The Making Worlds with Others School-wide unit will allow you to work alongside students within and across the School. Working from the perspective of your individual practices and disciplines, you will develop a project that engages with others and/or creates mutual exchanges of ideas and understandings, with the intention to create critically engaged situations and/or outcomes resulting in convivial knowledge exchange. Through collaborative learning and making, the unit will support you in understanding knowledge exchange and public engagement and how you are to situate your own practice in these territories. The unit will also ask you to question how socially engaged practice can contribute to cultural understanding, co-researching and co-creating methods for knowing with, not knowing about.
Immersive Enquiries focuses on working critically and experimentally with immersive environments, mobile platforms, and emerging areas of media practice to conceptualise, test and evaluate future directions. During the unit you will be asked to produce a prototype for an immersive storytelling environment and/or mobile platform that looks critically and collectively at real-world concerns, and to collaborate with others to explore the changing effects of interactive time-based media on human communication, behaviour and experience.
In the Term 3's Independent Research Project (IRP), you will have the opportunity to work independently to develop a comprehensive programme of research-led practice, critically exploring a topic of your own choosing through individual or collaborative approaches. The unit provides scope for you to bring together the core competencies, methods and processes you have developed during the course and to define, contextualise, produce and evaluate a substantial body of creative and critical research. During the unit you will be asked to engage responsibly with storytelling perspectives and research methods, and to address real-world concerns inclusively within your work. You will also be encouraged to hone your research, professional and leadership skills, articulate your future direction, and show how your practice contributes to debates that are at the forefront of the field.
What you need to know before you apply
Candidates are selected entirely on merit and applications are welcomed from all over the world. The selection process considers creativity, imagination and innovation as demonstrated in your portfolio, as well as your potential to benefit from the programme and to achieve high MA standards overall.
You will normally have completed an undergraduate qualification in a relevant subject or be able to evidence equivalent professional experience in fields such as filmmaking, broadcasting, media and communication, fine art, graphic design, sound, music, illustration, theatre, writing, HCI or digital production.
All candidates are required to submit an online portfolio of work to be assessed by the programme team; see below for more detail.
Candidates are selected on the basis of a body of work that demonstrates an advanced understanding of the subject and sufficient technical skill to realise intentions, evidence of commitment to the subject, intellectual curiosity, open-mindedness, the ability to collaborate, to engage in debate and respond to criticism, and the ability to engage in sustained and consistent study. We also look for enthusiasm for your practice and a strong sense of personal responsibility for your own learning and development.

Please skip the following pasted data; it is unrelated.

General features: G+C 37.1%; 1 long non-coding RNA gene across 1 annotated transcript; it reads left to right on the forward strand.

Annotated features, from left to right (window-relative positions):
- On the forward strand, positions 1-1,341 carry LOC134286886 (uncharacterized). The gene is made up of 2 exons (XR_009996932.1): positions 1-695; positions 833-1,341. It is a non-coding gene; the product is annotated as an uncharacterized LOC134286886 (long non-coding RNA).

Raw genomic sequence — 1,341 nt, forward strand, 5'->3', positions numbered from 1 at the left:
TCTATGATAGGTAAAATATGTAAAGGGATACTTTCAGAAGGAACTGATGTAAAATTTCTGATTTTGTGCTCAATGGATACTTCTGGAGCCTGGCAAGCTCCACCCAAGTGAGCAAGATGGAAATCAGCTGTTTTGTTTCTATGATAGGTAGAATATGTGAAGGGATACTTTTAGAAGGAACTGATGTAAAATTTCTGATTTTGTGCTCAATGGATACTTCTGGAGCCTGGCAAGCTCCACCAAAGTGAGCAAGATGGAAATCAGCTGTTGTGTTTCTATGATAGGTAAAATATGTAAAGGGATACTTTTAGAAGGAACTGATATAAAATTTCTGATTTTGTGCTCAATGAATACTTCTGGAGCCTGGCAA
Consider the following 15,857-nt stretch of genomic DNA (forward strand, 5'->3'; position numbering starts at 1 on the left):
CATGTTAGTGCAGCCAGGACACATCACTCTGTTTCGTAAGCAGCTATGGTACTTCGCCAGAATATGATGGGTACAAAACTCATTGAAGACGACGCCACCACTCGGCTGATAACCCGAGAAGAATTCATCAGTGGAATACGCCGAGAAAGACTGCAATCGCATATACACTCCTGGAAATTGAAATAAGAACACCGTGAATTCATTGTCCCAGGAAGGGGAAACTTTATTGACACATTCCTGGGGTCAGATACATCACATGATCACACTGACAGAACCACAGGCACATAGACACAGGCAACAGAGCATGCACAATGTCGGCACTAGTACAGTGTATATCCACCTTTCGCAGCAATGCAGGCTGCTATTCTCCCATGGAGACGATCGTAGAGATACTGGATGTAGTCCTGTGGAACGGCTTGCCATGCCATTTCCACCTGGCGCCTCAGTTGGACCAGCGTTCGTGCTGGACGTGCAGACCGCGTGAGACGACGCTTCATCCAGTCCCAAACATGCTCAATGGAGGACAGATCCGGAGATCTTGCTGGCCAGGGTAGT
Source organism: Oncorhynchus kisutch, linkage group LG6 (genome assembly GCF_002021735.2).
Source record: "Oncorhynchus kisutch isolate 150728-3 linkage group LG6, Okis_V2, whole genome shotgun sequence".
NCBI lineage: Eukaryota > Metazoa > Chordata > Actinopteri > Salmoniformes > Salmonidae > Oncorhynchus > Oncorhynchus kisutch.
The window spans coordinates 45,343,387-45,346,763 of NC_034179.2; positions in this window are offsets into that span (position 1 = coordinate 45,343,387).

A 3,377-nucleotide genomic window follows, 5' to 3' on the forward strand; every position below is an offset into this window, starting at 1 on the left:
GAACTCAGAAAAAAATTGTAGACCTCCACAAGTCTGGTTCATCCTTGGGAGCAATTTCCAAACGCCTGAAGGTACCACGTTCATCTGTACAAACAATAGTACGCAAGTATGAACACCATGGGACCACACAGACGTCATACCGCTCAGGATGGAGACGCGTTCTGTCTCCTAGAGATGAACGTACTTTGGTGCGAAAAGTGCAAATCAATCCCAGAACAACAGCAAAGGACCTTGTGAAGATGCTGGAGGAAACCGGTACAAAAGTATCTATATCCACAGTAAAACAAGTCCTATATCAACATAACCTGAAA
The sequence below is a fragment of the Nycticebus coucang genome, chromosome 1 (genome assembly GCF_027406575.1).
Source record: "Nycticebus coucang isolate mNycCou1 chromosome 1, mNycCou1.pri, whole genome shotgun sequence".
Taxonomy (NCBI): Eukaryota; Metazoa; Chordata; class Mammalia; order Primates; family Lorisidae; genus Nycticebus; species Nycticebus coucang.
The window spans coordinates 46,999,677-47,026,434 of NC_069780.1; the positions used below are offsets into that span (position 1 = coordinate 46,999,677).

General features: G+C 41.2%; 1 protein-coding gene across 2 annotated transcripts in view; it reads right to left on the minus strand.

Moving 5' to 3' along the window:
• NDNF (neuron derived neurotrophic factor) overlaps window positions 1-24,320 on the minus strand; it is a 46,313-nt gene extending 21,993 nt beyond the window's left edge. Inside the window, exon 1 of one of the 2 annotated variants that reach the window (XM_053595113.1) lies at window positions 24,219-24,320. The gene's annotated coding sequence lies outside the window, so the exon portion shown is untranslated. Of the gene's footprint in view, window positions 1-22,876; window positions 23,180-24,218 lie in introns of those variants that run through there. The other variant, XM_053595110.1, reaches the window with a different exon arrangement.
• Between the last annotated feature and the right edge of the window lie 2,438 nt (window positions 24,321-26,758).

What's needed from you
Your portfolio is a showcase of your work as an artist or designer and can be made up of images, videos or writing examples. Your portfolio helps us to better understand your application and allows you to show evidence of your ability and motivation to undertake a given programme.
Generally, we’re looking for you to demonstrate your:
- Creativity, imagination and innovation
- Ability to articulate the intentions of the work
- Intellectual engagement in areas relevant to the work
- Technical skills appropriate to the work
- Potential to benefit from the programme
If you are not a national of a majority English-speaking country you will need the equivalent of an IELTS Academic score of 6.5 with a 6.0 in the Test of Written English (TWE) and at least 5.5 in other skills. Students achieving a grade of at least 6.0, with a grade of 5.5 in the Test of Written English, may be eligible to take the College’s English for Academic Purposes course to enable them to reach the required standard.
You are exempt from this requirement if you have received a 2.1 degree or above from a university in a majority English-speaking nation within the last two years.
If you need a Student Visa to study at the RCA, you will also need to meet the Home Office’s minimum requirements for entry clearance.
For this programme
Fees for new students
Fees for September 2023 entry on this programme are outlined below. From 2021 onward, EU students are classified as Overseas for tuition fee purposes.
Overseas and EU
New entrants to the College will be required to pay a non-refundable deposit in order to secure their place. This will be offset against the tuition fees.
Overseas and EU
* Total cost is based on the assumption that the programme is completed in the timeframe stated in the programme details. Additional study time may incur additional charges.
Scholarships are awarded for a specific programme and entry point and cannot be deferred without consent from the academic Programme and scholarships panel.
There are many funding sources, with some students securing scholarships and others saving money from working. It is impossible to list all the potential funding sources; however, the following information could be useful.